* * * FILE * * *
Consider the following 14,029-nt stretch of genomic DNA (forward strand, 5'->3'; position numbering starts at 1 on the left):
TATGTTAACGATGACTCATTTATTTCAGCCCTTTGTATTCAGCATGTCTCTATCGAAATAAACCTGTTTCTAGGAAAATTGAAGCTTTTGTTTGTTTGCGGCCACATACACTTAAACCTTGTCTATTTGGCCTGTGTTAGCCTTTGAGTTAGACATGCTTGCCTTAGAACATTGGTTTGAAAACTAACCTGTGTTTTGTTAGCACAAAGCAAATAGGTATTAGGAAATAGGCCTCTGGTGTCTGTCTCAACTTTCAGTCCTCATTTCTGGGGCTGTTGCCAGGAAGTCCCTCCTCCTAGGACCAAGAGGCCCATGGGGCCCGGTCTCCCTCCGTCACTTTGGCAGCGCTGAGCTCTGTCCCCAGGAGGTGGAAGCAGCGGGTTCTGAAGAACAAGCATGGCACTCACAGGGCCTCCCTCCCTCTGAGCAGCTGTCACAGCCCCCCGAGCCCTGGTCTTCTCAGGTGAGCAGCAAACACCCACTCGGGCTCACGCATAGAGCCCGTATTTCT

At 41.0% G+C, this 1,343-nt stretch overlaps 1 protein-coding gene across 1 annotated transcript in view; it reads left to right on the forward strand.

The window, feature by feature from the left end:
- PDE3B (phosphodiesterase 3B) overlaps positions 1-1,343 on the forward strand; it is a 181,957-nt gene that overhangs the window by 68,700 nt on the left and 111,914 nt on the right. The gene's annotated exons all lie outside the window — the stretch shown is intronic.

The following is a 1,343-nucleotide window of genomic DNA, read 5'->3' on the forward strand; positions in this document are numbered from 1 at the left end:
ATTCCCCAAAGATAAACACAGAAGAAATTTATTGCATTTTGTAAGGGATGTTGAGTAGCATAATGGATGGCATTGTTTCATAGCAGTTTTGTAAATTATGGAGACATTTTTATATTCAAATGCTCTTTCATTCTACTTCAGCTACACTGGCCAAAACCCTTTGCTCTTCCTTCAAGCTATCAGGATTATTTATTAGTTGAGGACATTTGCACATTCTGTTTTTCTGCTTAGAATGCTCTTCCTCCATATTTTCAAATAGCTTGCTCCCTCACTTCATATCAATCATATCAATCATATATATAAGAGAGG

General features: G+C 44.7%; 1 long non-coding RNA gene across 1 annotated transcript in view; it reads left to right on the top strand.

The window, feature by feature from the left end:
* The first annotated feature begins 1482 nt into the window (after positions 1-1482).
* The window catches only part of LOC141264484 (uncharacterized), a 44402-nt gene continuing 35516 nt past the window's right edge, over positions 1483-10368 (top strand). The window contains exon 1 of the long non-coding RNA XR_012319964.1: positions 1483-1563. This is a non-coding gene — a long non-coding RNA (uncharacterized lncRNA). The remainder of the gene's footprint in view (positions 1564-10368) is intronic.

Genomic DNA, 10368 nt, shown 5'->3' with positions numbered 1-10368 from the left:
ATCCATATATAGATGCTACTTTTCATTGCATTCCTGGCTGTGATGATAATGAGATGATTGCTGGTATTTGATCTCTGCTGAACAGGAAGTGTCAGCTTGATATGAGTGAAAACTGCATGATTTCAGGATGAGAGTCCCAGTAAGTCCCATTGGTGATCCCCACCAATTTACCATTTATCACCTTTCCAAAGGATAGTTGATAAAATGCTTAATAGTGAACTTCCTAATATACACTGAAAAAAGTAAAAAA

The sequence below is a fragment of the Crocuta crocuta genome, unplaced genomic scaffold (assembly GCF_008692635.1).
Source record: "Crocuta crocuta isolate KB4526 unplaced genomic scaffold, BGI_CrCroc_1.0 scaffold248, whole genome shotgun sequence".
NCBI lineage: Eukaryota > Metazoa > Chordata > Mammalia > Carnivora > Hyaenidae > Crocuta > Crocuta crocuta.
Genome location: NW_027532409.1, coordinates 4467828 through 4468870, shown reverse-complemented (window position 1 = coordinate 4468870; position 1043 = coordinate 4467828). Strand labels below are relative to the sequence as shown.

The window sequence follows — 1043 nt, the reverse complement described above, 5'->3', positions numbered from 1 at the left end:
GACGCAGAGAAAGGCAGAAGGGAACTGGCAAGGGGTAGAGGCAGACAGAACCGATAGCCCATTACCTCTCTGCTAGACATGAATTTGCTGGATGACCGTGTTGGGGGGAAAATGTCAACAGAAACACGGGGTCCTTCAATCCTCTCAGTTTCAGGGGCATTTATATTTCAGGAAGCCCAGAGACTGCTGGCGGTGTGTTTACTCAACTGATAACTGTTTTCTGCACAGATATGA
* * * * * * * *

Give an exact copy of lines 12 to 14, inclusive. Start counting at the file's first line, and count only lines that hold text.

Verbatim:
Genomic DNA, 10368 nt, shown 5'->3' with positions numbered 1-10368 from the left:
ATCCATATATAGATGCTACTTTTCATTGCATTCCTGGCTGTGATGATAATGAGATGATTGCTGGTATTTGATCTCTGCTGAACAGGAAGTGTCAGCTTGATATGAGTGAAAACTGCATGATTTCAGGATGAGAGTCCCAGTAAGTCCCATTGGTGATCCCCACCAATTTACCATTTATCACCTTTCCAAAGGATAGTTGATAAAATGCTTAATAGTGAACTTCCTAATATACACTGAAAAAAGTAAAAAA

The sequence below is a fragment of the Crocuta crocuta genome, unplaced genomic scaffold (assembly GCF_008692635.1).